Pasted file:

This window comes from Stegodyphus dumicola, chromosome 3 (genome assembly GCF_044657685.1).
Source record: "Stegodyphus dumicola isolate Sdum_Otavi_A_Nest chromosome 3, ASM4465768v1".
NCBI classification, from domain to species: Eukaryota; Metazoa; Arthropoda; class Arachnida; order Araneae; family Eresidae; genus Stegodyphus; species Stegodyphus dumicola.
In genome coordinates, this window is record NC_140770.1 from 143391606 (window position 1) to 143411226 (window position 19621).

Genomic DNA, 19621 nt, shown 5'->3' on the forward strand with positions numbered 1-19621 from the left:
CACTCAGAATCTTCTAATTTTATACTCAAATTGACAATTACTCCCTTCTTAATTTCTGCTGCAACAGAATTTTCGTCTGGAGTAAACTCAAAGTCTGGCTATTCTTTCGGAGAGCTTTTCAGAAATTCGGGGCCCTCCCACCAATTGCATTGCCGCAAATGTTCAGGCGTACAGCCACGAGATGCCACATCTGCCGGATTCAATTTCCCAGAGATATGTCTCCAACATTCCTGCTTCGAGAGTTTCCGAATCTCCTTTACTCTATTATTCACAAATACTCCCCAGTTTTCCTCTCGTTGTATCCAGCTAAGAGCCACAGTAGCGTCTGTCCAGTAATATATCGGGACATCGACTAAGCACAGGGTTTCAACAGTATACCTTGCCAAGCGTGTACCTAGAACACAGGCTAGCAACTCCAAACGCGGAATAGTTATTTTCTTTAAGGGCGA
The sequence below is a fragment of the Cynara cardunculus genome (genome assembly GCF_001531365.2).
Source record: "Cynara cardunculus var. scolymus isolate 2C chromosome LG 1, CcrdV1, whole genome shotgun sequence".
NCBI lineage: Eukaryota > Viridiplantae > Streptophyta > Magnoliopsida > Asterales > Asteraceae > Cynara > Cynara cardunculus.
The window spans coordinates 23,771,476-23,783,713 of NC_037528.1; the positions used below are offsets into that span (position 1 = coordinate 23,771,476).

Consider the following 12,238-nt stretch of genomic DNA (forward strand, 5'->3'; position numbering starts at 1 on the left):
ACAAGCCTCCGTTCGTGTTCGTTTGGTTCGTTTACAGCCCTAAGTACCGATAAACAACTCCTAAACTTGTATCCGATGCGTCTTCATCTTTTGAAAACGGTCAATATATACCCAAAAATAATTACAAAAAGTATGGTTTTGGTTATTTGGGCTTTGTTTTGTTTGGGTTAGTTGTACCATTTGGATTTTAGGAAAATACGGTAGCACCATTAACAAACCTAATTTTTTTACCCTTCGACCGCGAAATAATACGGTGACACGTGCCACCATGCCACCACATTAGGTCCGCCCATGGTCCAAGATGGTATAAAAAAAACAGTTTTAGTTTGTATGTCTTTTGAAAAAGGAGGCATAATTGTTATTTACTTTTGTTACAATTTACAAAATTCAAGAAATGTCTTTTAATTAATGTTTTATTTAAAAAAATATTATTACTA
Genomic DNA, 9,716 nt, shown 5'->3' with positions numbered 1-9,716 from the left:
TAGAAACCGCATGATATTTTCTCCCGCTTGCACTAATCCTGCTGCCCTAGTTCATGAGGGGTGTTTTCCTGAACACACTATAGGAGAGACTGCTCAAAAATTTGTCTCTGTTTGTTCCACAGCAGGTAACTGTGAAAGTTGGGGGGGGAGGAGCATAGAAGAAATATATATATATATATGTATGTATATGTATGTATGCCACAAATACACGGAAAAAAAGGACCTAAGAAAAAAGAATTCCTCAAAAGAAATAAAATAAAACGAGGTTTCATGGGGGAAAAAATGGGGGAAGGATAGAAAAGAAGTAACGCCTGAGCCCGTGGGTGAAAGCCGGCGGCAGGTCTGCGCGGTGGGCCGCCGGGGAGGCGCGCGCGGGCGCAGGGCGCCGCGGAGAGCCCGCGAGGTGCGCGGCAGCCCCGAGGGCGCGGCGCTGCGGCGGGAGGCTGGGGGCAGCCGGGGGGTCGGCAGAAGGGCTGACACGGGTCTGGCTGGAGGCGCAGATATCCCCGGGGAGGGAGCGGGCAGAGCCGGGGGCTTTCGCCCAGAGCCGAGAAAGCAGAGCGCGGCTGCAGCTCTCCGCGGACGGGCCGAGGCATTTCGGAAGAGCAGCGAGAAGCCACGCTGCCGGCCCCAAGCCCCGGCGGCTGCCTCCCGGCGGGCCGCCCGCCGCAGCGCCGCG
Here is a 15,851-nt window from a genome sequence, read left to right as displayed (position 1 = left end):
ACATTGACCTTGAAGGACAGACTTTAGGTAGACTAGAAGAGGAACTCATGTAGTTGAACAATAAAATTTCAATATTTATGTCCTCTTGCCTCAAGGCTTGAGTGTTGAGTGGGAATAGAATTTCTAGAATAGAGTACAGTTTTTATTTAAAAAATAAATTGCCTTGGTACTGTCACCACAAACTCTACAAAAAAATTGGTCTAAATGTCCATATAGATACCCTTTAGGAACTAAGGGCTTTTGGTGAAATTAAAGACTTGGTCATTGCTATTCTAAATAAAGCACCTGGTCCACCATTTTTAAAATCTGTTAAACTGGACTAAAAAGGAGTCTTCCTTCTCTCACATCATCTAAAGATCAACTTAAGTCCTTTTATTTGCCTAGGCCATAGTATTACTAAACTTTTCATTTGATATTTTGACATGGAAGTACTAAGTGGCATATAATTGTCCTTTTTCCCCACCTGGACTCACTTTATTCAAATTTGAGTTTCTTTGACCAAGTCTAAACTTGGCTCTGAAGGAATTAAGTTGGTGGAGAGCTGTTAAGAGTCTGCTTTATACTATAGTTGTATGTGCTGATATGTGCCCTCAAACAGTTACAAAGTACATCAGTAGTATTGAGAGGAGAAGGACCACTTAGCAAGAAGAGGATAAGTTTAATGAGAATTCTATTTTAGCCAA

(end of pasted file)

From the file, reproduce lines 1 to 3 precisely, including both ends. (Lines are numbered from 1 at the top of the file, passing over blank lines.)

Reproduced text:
This window comes from Stegodyphus dumicola, chromosome 3 (genome assembly GCF_044657685.1).
Source record: "Stegodyphus dumicola isolate Sdum_Otavi_A_Nest chromosome 3, ASM4465768v1".
NCBI classification, from domain to species: Eukaryota; Metazoa; Arthropoda; class Arachnida; order Araneae; family Eresidae; genus Stegodyphus; species Stegodyphus dumicola.